Schaap, Dick M. A.; Fichaut, Michele

2014-05-01

158

Reduced gut bacterial translocation in European sea bass (Dicentrarchus labrax) fed mannan oligosaccharides (MOS).  

PubMed

The objective of this study was to determine the effect of mannan oligosaccharides derived from the outer cell wall of a select strain of Saccharomyces cerevisiae (Bio-Mos, Alltech Inc, USA) on mucus production, selected mucus immune parameters activity, gut morphology and in vivo and ex vivo gut bacterial translocation for European sea bass (Dicentrarchus labrax). Specimens were fed 4 g kg? dietary MOS level of inclusion in a commercial sea bass diet for eight weeks. At the end of this period, anterior gut mucosal folds height, width and folds surface area were increased by MOS supplementation (P < 0.05, n = 240). Posterior gut presented shorter folds (P < 0.05, n = 240) but wider that those fed control diet (P < 0.05, n = 240) resulting in increased total surface area (P < 0.05, n = 240). For rectum, feeding MOS reduced fold length (P < 0.05, n = 240). Gut morphological analyses showed an enhancement in the number of cells secreting acid mucins by area unit, higher density of eosinophilic granulocytes (ECGs) in the mucosa for fish fed MOS together with an improvement in gut mucus lysozyme activity which could be related to the reduced in vivo and ex vivo gut bacterial translocation found. No differences were found for the skin mucus immune parameters evaluated. PMID:21195771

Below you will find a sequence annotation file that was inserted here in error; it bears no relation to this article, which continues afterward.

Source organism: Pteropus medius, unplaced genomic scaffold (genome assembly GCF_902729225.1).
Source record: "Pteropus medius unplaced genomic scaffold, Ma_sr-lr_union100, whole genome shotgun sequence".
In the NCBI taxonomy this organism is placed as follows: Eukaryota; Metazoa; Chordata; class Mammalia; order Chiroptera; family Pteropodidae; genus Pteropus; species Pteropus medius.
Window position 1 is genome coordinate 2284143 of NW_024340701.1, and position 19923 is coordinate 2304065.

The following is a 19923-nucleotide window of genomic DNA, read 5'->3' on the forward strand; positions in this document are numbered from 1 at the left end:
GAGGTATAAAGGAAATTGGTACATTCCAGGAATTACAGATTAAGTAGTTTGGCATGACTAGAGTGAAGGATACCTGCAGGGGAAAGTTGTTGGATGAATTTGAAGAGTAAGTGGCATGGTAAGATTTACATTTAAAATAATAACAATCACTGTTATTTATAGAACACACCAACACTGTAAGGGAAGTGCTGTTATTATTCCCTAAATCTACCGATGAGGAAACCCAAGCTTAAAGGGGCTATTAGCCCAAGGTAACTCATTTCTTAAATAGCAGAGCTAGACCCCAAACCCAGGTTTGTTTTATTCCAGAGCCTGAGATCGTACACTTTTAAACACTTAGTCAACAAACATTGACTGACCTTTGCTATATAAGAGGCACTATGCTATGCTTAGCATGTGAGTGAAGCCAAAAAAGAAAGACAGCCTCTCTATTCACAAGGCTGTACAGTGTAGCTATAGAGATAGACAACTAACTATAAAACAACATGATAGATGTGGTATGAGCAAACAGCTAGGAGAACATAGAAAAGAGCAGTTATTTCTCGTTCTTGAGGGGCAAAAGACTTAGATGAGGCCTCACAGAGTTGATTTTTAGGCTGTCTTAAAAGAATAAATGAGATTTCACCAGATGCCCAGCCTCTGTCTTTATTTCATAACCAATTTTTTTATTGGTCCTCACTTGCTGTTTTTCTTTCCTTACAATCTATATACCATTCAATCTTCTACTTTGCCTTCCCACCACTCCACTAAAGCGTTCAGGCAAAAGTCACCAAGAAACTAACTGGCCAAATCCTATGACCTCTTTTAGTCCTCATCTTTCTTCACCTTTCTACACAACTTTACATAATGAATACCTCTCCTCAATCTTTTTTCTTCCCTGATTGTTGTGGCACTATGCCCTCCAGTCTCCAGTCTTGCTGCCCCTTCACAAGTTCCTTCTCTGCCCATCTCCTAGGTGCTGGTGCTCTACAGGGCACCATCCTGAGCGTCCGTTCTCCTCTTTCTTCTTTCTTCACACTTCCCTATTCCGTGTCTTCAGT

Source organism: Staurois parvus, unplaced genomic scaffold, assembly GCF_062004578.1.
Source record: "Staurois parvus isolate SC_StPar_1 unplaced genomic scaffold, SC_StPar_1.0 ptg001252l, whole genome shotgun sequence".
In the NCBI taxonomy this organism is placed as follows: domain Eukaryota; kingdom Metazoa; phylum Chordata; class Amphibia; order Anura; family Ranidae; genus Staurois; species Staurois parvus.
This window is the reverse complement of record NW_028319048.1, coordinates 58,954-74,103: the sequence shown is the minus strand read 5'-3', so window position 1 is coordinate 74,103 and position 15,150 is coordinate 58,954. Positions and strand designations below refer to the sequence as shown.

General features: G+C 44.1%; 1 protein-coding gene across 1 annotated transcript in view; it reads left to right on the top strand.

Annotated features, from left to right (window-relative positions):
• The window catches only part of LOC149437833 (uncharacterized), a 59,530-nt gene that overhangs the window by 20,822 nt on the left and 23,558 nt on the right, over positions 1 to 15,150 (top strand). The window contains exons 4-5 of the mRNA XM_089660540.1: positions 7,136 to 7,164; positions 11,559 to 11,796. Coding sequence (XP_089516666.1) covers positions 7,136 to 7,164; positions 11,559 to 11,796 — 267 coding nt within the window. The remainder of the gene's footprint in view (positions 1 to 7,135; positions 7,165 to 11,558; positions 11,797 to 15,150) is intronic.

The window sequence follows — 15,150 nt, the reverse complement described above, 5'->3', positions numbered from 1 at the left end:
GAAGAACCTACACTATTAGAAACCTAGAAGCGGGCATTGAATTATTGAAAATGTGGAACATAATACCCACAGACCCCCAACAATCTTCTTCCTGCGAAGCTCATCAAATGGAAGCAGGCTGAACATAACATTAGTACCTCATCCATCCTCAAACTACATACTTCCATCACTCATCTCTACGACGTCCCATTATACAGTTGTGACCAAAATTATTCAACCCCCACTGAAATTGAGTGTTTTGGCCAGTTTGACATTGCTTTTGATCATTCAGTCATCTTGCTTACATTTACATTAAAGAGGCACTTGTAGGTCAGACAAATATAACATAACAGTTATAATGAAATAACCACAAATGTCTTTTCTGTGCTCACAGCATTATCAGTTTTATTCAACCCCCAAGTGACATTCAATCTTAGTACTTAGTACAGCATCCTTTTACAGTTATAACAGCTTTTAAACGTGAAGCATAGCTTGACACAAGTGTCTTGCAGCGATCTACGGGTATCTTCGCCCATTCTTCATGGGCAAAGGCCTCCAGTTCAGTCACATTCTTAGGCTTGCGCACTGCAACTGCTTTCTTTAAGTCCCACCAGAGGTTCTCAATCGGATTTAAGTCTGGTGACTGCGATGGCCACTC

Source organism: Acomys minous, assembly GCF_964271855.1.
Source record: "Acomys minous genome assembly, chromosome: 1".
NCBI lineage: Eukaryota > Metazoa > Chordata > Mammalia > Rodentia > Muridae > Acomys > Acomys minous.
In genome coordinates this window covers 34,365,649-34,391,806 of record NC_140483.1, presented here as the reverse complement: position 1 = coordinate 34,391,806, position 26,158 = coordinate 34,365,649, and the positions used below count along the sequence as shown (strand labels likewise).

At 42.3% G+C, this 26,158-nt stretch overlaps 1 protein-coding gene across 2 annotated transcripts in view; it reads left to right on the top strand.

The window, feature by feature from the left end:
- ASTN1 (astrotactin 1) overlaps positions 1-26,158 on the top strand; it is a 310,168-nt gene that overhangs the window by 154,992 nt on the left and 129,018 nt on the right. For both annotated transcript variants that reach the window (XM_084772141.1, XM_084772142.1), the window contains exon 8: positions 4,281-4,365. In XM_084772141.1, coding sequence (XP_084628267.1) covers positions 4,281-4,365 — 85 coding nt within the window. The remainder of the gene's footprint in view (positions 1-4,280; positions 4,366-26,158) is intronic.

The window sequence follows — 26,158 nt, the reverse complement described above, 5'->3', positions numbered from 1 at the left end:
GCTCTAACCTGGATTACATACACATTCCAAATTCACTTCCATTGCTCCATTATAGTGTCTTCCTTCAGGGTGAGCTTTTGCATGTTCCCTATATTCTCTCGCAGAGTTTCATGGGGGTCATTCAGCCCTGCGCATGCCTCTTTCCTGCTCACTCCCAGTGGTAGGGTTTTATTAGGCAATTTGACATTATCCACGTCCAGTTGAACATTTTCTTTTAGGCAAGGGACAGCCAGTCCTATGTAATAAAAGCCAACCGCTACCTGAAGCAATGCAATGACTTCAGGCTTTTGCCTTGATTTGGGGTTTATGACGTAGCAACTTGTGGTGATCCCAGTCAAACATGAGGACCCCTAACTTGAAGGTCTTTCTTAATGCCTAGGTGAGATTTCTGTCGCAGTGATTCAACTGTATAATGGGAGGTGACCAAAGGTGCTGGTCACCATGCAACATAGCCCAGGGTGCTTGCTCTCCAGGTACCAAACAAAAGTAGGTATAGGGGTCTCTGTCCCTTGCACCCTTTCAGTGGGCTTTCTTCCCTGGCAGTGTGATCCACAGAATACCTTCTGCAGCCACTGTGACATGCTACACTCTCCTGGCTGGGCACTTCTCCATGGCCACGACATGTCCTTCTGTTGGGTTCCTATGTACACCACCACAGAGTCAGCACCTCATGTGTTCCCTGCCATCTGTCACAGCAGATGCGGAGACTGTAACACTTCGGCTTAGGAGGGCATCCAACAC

Torrecillas, Silvia; Makol, Alex; Bentez-Santana, Tibibin; Caballero, Mara Jos; Montero, Daniel; Sweetman, John; Izquierdo, Marisol

2011-02-01

159

WILDERNESS SOCIETY'S SALMON STATUS DATA FOR CA, ID, OR, AND WA  

EPA Science Inventory

The fish status layers show the historic distribution of freshwater habitat and current status of ten different species of anadromous fish: spring/summer chinook, fall chinook, winter chinook, sockeye salmon, chum salmon, coho salmon, pink salmon, sea-run cutthroat, summer steel...

160

Geo-Seas - a pan-European infrastructure for the management of marine geological and geophysical data.  

NASA Astrophysics Data System (ADS)